Wednesday, December 17, 2008

Middle Chile: Antofagasta to Caldera Dec 15-17

Searching for a hotel in Antofagasta was interesting. Although it´s a major city, it was very difficult to find anything. At a stoplight I pulled up next to Robert and Shaundra Vinet, a couple of Canadians on a BMW, also looking for a place to stay. After looking together, we were able to find one room with three beds. If you think politics makes strange bedfellows, try motorcycling! Actually, they were a very nice couple and we rode south the next day.

Riding south from Antofagasta was -- are you ready? -- more desert. Then, suddenly, a few hundred meters off the road we see this, the Hand in the Desert:

It´s just there, in the middle of nowhere. Now why, you might ask, would anyone construct a giant hand in the middle of the Atacama desert. A very good question. Personally, I think it´s the mummy of a giant alien being that was improperly buried, and his hand was left sticking out of the sand. Other than that, I have no idea... but it is pretty cool!

I spent the night in Taltal, a little coastal town of no particular interest, then got off the main highway to visit the Parque Nacional Pan de Azucar (Sugar Bread National Park).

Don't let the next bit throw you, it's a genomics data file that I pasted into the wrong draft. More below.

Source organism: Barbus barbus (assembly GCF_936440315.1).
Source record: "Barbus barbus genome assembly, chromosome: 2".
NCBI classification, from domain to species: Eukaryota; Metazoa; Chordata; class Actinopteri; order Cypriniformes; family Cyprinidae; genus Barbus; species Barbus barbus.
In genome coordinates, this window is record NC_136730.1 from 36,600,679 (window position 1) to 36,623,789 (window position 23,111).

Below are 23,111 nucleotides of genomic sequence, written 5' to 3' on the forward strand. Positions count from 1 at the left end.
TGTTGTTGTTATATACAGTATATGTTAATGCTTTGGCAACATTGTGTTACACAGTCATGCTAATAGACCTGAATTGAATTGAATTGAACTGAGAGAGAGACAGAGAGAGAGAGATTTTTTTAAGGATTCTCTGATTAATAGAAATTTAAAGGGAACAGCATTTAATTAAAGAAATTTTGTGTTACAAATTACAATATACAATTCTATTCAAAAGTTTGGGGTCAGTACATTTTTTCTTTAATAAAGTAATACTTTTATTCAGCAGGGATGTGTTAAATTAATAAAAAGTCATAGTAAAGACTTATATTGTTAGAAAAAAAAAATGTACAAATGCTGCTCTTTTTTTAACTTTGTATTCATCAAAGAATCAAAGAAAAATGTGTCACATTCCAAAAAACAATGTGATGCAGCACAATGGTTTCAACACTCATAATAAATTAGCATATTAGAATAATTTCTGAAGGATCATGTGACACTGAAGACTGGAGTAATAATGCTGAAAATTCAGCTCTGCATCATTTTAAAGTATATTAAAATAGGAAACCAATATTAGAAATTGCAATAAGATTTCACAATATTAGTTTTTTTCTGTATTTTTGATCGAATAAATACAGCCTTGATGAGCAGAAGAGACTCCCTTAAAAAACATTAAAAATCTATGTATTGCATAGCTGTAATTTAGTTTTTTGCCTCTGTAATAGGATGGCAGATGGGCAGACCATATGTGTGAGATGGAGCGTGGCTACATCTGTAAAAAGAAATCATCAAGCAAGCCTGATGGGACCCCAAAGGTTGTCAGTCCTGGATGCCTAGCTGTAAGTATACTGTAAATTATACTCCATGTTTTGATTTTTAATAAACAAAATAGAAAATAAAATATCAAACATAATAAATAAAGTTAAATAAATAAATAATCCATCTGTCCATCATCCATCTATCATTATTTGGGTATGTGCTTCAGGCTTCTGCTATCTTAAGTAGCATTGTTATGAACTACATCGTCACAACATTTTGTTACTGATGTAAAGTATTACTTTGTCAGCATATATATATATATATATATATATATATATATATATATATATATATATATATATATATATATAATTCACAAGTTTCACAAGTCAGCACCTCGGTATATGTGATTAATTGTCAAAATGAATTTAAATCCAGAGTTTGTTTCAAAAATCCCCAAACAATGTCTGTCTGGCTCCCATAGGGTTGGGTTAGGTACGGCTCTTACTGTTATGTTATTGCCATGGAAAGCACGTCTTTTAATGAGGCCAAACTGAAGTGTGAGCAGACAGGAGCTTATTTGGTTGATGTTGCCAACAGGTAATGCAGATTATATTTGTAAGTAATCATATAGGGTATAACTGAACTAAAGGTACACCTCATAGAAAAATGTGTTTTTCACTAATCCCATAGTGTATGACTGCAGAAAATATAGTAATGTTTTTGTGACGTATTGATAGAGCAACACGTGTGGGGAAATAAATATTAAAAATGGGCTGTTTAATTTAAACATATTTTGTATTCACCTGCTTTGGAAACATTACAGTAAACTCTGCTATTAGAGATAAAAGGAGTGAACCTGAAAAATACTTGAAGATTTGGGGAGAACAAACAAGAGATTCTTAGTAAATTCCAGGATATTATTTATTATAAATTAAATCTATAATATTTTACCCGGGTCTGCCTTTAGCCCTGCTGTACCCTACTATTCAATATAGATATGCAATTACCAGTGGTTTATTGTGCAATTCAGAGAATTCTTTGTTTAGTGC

The northern entrance was a dirt road, but really pretty with many canyons and cliffs and incredible colors.

Then you arrive at the ocean, and more fantastic views. There was actually some plant life here, too, and after more than a month of nothing but sand I was thrilled to see something living. I even saw a fox cross the road, the first wildlife in a long time.

This place was so pretty I did something I haven´t done yet on this trip: I decided to camp! Although I have been carrying a tent and camping gear for months, I avoid using it like the plague. In Colombia, Ecuador, and Peru camping is neither common nor safe. However, I still much prefer a bed and a hot shower. But this time I spent the night on the beach, and enjoyed it.

A big part of the enjoyment was meeting Alberto and Ana Vargas, who were the only other campers in the area. Fortunately, Alberto is a Chilean chef, now living in Spain. We went to the next town, bought food and wine, and had a great barbeque... Alberto cooked and I poured. We all have to do what we do best!

From Pan de Azucar I went to Caldera. It was here that I finally saw a doctor about my breathing problem, and found out that there is a microscopic mite in that part of the desert that excretes a protein that many people are allergic to. This was evidently what was causing my sinus infection (damn them little buggers), and a course of antibiotics, decongestants, and antihistamine cleared it up. Unfortunately the little bastards had caused me to miss Bolivia.

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